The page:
Currently, there is no single method to predict who will develop a substance abuse habit. However, taking a step back can help us understand the nature of addiction and a person’s vulnerability to substance misuse. Across all social clusters, demographics, and backgrounds, addiction is a multi-faceted illness with no single social or economic group risk-averse to addictive agents.
Thinking about risk factors rather than specific lead causes of substance abuse may be more helpful than citing a lack of education or poverty, for example. Not only does this unfairly stigmatize groups, but it completely ignores and fails to develop an appropriate treatment for professional members of the community coping with workaholism and self-medicating due to stress. It is less harmful and stigmatizing to look at addiction risk through the following lenses:
One of the risks for addiction is our biology—or more specifically—our genetic makeup. Scientists believe hereditary factors contribute to the risk of developing a substance use disorder. For example, a variant in the genetic makeup of brain receptors responsible for producing the feel-good neurotransmitter dopamine may make us more vulnerable to consciously or unconsciously seeking substitute ways of creating or increasing this chemical. This may be particularly relevant when suffering from mood disorders such as depression.
Another factor may be the influence of our hormonal response to how we handle or perceive stress. In plain terms, some people just seem to handle high levels of stress better than others. The growing field of positive psychology looks at how some people handle adverse life events and stress without episodes of depression or self-medication.
Our Emotional Health
It is well documented that exposure to substances during childhood places children at risk of developing substance abuse later in life. This includes infants who are born with substances—containing alcohol, opiates, and even nicotine—in their blood. Exposure to addictive substances during the fetus’s developmental stage places them at risk of developing a dependency on the substance they accessed prior to birth.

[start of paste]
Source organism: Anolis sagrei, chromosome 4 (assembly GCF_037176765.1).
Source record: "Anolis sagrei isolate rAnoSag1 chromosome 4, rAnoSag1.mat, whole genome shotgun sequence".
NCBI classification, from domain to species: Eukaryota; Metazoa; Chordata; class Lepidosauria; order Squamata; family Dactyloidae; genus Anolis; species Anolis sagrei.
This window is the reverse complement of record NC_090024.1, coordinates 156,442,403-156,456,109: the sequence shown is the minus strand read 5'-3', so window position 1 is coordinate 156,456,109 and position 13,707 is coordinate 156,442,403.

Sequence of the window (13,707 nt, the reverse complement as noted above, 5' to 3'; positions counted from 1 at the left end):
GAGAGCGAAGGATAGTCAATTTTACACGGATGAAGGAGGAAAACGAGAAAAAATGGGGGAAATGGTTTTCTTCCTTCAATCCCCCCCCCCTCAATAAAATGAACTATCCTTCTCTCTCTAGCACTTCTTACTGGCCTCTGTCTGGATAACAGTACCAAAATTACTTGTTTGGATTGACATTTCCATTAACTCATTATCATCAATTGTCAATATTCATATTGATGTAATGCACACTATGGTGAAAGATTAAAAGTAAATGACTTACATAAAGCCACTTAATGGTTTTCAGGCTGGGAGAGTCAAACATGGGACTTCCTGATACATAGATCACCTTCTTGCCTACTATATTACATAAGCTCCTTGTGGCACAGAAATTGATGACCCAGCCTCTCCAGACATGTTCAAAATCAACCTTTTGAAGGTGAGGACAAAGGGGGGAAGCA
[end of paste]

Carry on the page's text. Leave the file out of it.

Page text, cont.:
Trauma, either in childhood or adulthood, leaves us vulnerable to stress, depression, and suppressed memories. When our bodies are stressed for prolonged periods, this affects our immunity; it also challenges our ability to cope with daily living. Chemical changes in our body’s response to stress may make us seek induced dopamine responses through self-medication via prescription opiates and alcohol.
Environmental and Family Variables
Crossing into environmental factors, another potential reason for the cause of addiction is the physical exposure to the substances themselves. A child may witness their parent crushing an opiate pill for a faster effect or notice that their parent is dependent on prescription medication. What children notice at home, they copy, as they mature and develop behaviors and habits.
Additionally, children whose needs are not met due to negative parenting behaviors are more likely to experience increased levels of insecurity and mistrust into adulthood generated by the belief their needs do not matter. Thought patterns such as these can lead to anxiety and depression with self-medicating as a result.
Environment and Peer Pressure
As deeply social creatures, we are strongly influenced by our peers. We all want to belong, sensing safety in numbers from a deeply primal instinct. Being acknowledged as part of a group at school promotes a sense of acceptance and even status. We might be viewed as smarter, funnier, more popular, more attractive, even tougher just by the people we associate with. At school, typically a loner is perceived as weak. They unfortunately often attract a fair share of bullies.
In terms of involvement, where family dynamics are chaotic or weak, children will seek alternative families, often in the form of gangs. Typically, these gangs form part of a more extensive network of older members who are using and dealing drugs. However, they can offer a sense of belonging and acceptance individuals don’t find at home.
Often in these instances, younger children, keen to earn recognition and status among their peers, are exploited by the older members they look up to. They continue learning, adapting, and establishing status among their peers by performing certain tasks and assigned duties.
Examining environmental, psychological, and physiological factors allows us to scan our lives, family history, and emotional health for an honest appraisal of our behaviors, impulses, and habits related to addiction.
No single method can predict who will develop a substance abuse habit. Taking a step back helps us understand the nature of addiction, as well as our vulnerability. Looking at addiction risk through the lens of our environments, families, and other circumstances can be less harmful and stigmatizing, creating a less judgmental approach to determining the causes of addiction. Surrounded by the sublime landscape of the snow-capped Rocky Mountains, the Detox Center of Colorado offers a solution-based transitional residence program aimed at accountability and recovery. Against a backdrop of clean, mountain air, your substance abuse or mental health recovery is supported by a range of treatment and aftercare options developed with your needs in mind. Call the Detox Center of Colorado at (303) 952-5035 today.